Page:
May 16, 2012 is the day for history geeks in the ASC in Germany program to ramble and to be tested in and about history. We dealt with different historical periods of the German State. In the morning, we visited the Deutsches Historisches Museum, which is neatly located in a vibrant part of East Berlin. Every Scottie agreed that the tour guide spoke excellent English, had a good sense of humor, and was very spontaneous. On top of everything he was a great art historian who could tell a story from a painting; he could connect history with what is happening to the museum collections. We can never find any anecdote about the descendants of Jewish victims who are now re-claiming their rights to their parents’ art collections in any history books. It reminds me of the movie The History Boys (2006), in which the teacher says that the current history is the forgotten history, or people only want to remember the distant past, not what has just happened.
Since the establishment of the German State in 1871, Germany has gone through many turbulence, and turning points in such a short amount of time. I realize that German history somehow synchronized with film history, which started in 1895. If somebody in Germany could create a German history museum through the lens of movies, it would be awesome. There exist a film museum and a history museum in Berlin, but why don’t we make a history through films museum?
The 90-minute museum tour really brought back to me what I learned during this school year at Agnes Scott. The Nuremburg Law defined by a biological chart. This graphical demonstration helped me make sense the definition of Jewishness that Claudia Koonz tries to clarify in the Nazi Conscience. I saw the beetle, the beautiful car model that I am in love with, which was the Volkswagen car that Hitler promised every Volk to be able to own one in the 30s , but it never came true until the end of WW II.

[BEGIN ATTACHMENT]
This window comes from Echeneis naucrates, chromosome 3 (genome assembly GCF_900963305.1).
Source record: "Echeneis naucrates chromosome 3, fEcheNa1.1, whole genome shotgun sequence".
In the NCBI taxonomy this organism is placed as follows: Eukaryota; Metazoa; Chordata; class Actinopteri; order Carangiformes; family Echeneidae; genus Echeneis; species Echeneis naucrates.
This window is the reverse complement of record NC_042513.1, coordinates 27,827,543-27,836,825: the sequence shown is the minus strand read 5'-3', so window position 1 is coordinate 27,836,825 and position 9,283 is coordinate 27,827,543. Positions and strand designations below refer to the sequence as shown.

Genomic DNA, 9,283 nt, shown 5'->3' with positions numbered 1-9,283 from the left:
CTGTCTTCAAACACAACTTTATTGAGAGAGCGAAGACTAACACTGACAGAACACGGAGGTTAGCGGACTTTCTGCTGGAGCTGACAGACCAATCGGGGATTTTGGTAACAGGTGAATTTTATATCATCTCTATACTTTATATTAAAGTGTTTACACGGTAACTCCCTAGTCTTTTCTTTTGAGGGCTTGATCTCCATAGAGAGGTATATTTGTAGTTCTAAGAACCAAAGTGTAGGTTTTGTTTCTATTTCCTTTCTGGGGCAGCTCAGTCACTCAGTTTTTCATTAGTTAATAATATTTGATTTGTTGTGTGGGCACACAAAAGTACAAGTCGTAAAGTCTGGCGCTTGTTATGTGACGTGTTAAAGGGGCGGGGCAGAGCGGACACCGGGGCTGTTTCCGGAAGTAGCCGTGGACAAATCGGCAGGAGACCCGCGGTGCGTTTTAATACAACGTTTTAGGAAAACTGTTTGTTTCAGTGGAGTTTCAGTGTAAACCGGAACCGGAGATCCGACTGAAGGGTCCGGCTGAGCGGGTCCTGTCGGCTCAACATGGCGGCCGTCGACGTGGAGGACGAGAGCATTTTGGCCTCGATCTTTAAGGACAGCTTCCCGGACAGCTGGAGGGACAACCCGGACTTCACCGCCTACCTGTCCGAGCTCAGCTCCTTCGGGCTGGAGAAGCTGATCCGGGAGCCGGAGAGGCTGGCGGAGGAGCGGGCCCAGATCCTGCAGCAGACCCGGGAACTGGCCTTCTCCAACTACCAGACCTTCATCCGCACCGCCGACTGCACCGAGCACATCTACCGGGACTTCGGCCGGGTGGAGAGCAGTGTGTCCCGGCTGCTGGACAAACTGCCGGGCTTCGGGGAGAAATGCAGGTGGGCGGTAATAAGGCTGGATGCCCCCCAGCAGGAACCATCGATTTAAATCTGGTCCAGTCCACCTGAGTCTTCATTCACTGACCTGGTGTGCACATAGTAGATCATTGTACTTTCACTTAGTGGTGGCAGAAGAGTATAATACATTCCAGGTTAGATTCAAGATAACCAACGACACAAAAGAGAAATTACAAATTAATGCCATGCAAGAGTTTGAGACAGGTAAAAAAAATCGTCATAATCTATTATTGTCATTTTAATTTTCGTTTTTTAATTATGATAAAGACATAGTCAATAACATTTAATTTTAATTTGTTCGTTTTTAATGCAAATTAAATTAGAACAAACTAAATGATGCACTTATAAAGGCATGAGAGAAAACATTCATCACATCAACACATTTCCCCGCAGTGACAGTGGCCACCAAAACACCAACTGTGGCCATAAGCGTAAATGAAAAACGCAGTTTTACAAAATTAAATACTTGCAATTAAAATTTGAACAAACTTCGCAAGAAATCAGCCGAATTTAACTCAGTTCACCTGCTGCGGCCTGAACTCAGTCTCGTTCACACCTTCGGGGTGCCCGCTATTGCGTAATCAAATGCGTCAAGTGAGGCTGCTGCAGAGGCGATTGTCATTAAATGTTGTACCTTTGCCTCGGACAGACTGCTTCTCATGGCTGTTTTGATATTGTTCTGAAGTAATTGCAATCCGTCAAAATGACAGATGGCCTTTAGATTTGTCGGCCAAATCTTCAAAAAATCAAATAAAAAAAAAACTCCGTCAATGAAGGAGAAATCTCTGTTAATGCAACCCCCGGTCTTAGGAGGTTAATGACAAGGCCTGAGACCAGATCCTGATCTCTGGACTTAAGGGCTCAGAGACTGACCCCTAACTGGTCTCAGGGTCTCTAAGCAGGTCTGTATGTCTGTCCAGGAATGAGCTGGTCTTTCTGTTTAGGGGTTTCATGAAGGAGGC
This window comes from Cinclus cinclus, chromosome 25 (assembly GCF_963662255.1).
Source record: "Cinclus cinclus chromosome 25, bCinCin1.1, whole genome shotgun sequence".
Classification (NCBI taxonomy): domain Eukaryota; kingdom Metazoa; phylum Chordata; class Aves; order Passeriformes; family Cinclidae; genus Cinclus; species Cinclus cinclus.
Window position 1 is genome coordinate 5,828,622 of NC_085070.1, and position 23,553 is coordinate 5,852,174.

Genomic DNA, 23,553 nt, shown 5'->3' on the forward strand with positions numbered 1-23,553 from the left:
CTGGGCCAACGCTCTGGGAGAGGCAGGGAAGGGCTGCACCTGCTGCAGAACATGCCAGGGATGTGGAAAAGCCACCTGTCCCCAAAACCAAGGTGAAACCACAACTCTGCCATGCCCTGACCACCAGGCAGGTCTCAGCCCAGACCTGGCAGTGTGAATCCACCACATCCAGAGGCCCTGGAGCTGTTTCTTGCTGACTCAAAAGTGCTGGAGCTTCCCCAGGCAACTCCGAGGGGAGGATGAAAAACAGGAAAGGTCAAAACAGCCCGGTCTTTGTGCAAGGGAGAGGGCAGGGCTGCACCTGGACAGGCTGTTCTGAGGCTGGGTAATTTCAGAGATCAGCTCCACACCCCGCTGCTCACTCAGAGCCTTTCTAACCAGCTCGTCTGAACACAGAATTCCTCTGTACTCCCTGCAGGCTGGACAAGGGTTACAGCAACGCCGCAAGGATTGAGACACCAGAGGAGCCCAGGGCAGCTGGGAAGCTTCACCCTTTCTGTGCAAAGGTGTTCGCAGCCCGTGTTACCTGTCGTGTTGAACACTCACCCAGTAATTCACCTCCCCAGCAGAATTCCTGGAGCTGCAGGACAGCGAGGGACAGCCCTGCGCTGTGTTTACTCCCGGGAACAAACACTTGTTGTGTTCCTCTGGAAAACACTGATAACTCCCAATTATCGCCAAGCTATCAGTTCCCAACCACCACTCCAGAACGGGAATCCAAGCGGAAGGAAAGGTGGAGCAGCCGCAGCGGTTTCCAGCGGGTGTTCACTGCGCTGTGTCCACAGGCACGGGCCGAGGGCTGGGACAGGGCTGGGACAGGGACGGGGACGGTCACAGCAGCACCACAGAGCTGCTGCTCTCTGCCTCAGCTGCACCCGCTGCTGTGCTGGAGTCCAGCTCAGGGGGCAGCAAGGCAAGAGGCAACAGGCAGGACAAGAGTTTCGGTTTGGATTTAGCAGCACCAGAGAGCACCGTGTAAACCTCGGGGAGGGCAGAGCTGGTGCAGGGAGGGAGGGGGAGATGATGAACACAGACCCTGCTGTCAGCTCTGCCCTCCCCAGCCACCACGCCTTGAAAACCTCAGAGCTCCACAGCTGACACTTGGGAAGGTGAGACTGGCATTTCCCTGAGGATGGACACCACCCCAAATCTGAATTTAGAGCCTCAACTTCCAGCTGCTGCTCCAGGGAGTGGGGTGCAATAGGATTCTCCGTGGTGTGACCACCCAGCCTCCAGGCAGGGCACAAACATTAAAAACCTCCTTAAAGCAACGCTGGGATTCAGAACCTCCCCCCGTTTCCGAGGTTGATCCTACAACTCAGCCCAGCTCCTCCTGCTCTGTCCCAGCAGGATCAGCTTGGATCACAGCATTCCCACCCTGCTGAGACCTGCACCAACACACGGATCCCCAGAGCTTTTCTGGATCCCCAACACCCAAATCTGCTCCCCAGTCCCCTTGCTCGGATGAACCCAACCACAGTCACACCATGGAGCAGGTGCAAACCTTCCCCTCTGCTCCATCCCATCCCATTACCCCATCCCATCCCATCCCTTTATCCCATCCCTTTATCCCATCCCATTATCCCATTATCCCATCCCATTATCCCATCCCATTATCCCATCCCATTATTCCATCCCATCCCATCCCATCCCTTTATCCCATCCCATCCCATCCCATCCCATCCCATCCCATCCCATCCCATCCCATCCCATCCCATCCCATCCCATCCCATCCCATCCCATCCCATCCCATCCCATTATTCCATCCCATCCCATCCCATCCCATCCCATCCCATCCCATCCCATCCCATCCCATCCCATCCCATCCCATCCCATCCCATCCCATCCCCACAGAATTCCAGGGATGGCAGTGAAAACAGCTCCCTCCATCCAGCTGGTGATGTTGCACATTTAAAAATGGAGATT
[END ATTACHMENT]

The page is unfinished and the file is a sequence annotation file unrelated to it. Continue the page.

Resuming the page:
The Stasi prison was a very emotional and depressing place for me. I refused to take any picture of the place because it was very depressing. However, I acknowledged that I learned more about myself, my background, and my interpretation of an authoritarian regime than the actual place itself. It is traveling and interacting with the place, and people that really provokes my inner thought about my identity. Everything looked so familiar as if I had been into a place like the interrogation room there before. The furniture looked familiar, the torture tactics sounded familiar. On top of all, I realized the patterns of wall paper, of the floor. They look like what my father used for his tiny apartment in Hanoi 5 years ago. That realization and connection horrified me, and I was not able to take it.
In the evening, I had a wonderful chance to explore the Hackescher Market with a Vietnamese whom I interviewed for an oral history project. She was willing to share with me her childhood experience, her schooling, and her love to travel, to be alive for herself, not for her parents, her version of Berlin, and her version of Vietnam. It was not the first time that I have come to a conclusion that traveling with a local always fascinated me more than with a group of enthusiasts who come for tourist attractions. During this trip, I love the balance that I am able to manage: to both meet and converse with local Berliners and to explore the tourist parts with other world travellers.
Tomorrow, the group will travel to Dessau and visit the Bauhaus School of Architecture. It is actually the subject that Alex and I presented in class almost two months ago, but I do not remember much. The trip will refresh our knowledge, and helps us acquire some more information and will inspire us for some future projects. Then I will attend a gathering with the Vietnamese Community of Berlin and Brandenburg for the Ascension Holiday in the evening. Hopefully, there will be more thought-provoking discussions for me. It is my responsibility to unearth the truth, to record multiple side stories of Vietnamese immigrants, and to connect Vietnamese people around the globe. Hence, I take this project pretty seriously. I also realized that I love history, and I really want to get better and more in depth with it.